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Perhaps the most interesting question of the Edinburgh Dogmatics Conference last week was also the last. At the end of the joint panel question and answer session, someone, reacting to a comment one of the speakers had made earlier about the number of Reformed evangelicals converting to Orthodoxy or Catholicism, asked all of the speakers to comment on why they thought this might be the case, and, in the spirit of Christ's injunction to "remove the log from your own eye first" to suggest what might be wrong with the way the Reformed church was doing things.

All of the speakers took some time to answer the question, and some made some very helpful observations--one speaker, in particular, addressed the sense that there is a genuine divine presence in their worship services that often seems lacking in ours. But overall, I was disappointed to find that these theologians did not, in general, take the opportunity for real self-examination, but managed, paradoxically, to turn into an opportunity for self-congratulation.
The general consensus, which one of the last of the speakers summed up nicely, was that evangelicals turned to Catholicism, or, more often, Orthodoxy, because of 1) the vapidity and lack of substance in the worship and life of their churches, which made them vulnerable to the depth that the Orthodox and Catholic churches seem to possess; 2) the rootlessness of their own and their church's backgrounds, which made them crave the long historical roots of Rome and the East; and 3) widespread theological ignorance and lack of teaching, which left many evangelicals unequipped to see the errors in these older churches. This being the case, it was suggested, the problem was not with the Reformed church, but that so many churches weren't being good Reformed churches. If these people only went to good Reformed churches that provided some meat, that were well-rooted and had strong congregations, and that taught their people Reformed doctrines, then they would never be tempted to convert.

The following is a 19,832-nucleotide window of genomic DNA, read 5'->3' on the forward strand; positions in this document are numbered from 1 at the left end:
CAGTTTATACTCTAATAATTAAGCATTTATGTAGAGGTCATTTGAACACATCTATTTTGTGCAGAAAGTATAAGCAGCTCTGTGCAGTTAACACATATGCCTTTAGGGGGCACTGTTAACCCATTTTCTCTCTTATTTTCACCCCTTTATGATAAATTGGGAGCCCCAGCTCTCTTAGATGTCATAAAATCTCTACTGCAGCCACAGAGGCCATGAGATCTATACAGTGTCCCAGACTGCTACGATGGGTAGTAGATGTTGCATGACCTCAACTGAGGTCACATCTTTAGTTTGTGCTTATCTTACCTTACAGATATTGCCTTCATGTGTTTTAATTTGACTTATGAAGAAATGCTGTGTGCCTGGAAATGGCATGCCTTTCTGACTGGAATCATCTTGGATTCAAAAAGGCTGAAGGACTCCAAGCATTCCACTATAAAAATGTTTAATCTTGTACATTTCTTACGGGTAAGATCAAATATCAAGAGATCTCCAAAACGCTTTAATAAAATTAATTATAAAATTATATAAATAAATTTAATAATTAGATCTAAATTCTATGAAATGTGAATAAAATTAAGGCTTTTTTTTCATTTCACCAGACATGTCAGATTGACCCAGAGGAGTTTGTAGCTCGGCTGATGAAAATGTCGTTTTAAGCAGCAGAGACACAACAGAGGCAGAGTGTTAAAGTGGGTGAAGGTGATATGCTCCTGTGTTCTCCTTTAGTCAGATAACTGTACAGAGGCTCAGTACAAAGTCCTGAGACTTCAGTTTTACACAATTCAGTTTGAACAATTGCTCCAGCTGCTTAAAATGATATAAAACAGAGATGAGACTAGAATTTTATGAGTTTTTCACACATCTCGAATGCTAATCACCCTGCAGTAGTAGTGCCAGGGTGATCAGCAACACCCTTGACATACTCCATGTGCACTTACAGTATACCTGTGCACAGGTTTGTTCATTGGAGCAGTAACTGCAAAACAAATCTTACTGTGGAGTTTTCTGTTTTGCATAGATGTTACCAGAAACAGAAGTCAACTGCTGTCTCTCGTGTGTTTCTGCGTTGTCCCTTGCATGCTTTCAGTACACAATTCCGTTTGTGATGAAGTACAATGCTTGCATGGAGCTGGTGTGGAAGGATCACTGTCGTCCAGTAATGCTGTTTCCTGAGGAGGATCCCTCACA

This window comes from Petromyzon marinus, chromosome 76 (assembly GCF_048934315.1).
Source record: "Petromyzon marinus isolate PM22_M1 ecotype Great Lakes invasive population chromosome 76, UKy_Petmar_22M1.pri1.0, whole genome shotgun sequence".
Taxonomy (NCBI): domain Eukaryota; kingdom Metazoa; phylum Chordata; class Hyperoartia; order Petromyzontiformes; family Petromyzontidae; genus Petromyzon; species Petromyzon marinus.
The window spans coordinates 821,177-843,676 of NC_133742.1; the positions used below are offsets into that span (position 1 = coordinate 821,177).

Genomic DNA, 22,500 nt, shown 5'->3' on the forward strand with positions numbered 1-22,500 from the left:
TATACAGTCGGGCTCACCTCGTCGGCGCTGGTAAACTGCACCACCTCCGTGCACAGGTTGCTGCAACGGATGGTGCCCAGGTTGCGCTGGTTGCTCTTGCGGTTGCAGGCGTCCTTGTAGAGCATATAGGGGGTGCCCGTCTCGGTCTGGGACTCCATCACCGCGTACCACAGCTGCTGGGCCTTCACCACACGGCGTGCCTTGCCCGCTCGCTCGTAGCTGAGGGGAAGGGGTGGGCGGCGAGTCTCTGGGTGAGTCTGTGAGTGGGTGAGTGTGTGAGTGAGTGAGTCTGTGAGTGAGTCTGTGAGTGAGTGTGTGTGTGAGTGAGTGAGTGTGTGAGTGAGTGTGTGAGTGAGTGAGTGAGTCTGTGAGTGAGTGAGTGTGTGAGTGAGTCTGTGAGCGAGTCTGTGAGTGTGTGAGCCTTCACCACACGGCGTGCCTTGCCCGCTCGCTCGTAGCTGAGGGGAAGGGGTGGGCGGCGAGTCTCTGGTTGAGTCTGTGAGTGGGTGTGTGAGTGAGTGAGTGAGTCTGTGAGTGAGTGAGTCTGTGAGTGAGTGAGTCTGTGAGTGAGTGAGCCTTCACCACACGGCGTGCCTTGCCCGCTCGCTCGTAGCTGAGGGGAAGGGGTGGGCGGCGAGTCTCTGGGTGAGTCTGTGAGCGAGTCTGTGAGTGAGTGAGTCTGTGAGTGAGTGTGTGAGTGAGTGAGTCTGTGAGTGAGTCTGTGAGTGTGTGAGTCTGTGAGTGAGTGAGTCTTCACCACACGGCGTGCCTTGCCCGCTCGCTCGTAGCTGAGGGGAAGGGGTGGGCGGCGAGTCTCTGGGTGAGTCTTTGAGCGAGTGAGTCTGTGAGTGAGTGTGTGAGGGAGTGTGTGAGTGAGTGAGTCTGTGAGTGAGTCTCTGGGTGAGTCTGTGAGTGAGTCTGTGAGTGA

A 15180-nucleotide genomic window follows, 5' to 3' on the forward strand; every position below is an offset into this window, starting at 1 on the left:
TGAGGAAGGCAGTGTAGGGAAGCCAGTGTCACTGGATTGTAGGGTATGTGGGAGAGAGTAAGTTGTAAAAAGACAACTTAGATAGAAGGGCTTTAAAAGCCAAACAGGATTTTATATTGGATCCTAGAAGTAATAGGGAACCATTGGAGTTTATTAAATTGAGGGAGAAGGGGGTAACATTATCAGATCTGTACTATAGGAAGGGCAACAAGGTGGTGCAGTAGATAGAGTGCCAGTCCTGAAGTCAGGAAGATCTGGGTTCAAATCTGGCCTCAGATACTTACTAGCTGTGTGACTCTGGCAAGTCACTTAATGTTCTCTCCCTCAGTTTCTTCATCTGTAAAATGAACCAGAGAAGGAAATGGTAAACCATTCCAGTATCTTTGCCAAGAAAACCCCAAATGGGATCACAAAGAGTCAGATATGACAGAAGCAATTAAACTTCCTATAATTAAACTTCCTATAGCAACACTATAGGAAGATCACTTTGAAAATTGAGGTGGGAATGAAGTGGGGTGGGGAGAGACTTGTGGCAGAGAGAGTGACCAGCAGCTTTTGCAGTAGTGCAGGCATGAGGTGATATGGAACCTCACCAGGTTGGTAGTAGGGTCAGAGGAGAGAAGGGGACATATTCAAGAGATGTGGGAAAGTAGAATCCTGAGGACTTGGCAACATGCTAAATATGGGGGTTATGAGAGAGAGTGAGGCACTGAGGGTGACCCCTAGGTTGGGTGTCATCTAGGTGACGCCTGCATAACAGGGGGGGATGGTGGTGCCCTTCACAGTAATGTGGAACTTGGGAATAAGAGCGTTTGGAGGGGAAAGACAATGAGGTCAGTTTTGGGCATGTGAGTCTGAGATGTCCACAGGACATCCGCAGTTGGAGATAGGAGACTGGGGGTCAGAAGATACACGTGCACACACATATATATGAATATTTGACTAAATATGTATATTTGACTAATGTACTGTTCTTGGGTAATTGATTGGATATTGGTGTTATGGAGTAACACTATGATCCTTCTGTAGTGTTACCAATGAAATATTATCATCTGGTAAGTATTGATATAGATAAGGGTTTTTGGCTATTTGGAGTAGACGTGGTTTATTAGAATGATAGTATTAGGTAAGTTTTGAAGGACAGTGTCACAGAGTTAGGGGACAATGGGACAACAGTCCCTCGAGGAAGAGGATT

Naturally, I found this very frustrating. In my experience, everyone I've known who has converted to Orthodoxy or Catholicism, or has been tempted to, came from some of the best that the Reformed world had to offer--churches with depth, substance, and solid worship, churches that had a very strong identity and a vibrant congregational life that provided identity to their members, and churches that were steeped in good doctrine. The individuals concerned were very well rooted in their communities, and very well-learned in their doctrines. Yet despite this (or was it, because of this) they converted, or were tempted to. That's the question I want answered. No, it's not just all the unlearned wanderers who are tempted away from the Reformed faith, but some of its smartest and well-equipped young followers. Now, will the panel please explain that?


Well, do you have any ideas? I lean toward thinking it's more of a logic-chopping/bandwagon issue. We tend to see dichotomies, choose one side, and run with it. We don't seem to have enough anchoring us down. I mean, most of us did used to be baptist.

Whether that's a fault of churches, communities, theology, the individual, I don't know, but it's probably some odd mixture.

That or the incense.

September 2, 2009 at 6:13 PM  

Typically it is the reformed who are interested enough in church history and theology to read the church fathers and other pre 1517 writings. They find a true Christian faith that cannot be denied and wonder why so many of their fellow Protestants are willing to write off 3/4 of the church's history and 2/3 of her present day menbers. The fact that few Protestant teachers seem willing or able to actively engage these traditions with meaningful answers leaves these earnest seekers with no reason to remain Protestant.

We reformed creedally confess every Lord's Day that we believe in One holy catholic and apostolic church and yet in the main reformed leaders are not seeking catholicity nor apostolicity. People who care about these things find them ignored in their own churches and have nowhere else to turn.

If the reformed churches care about retaining their members, they need to be willing to engage in constructive dialogue with the Eastern and Western churches and not merely ignore them, content to live in their own reformed ghetto.

September 7, 2009 at 3:55 AM  

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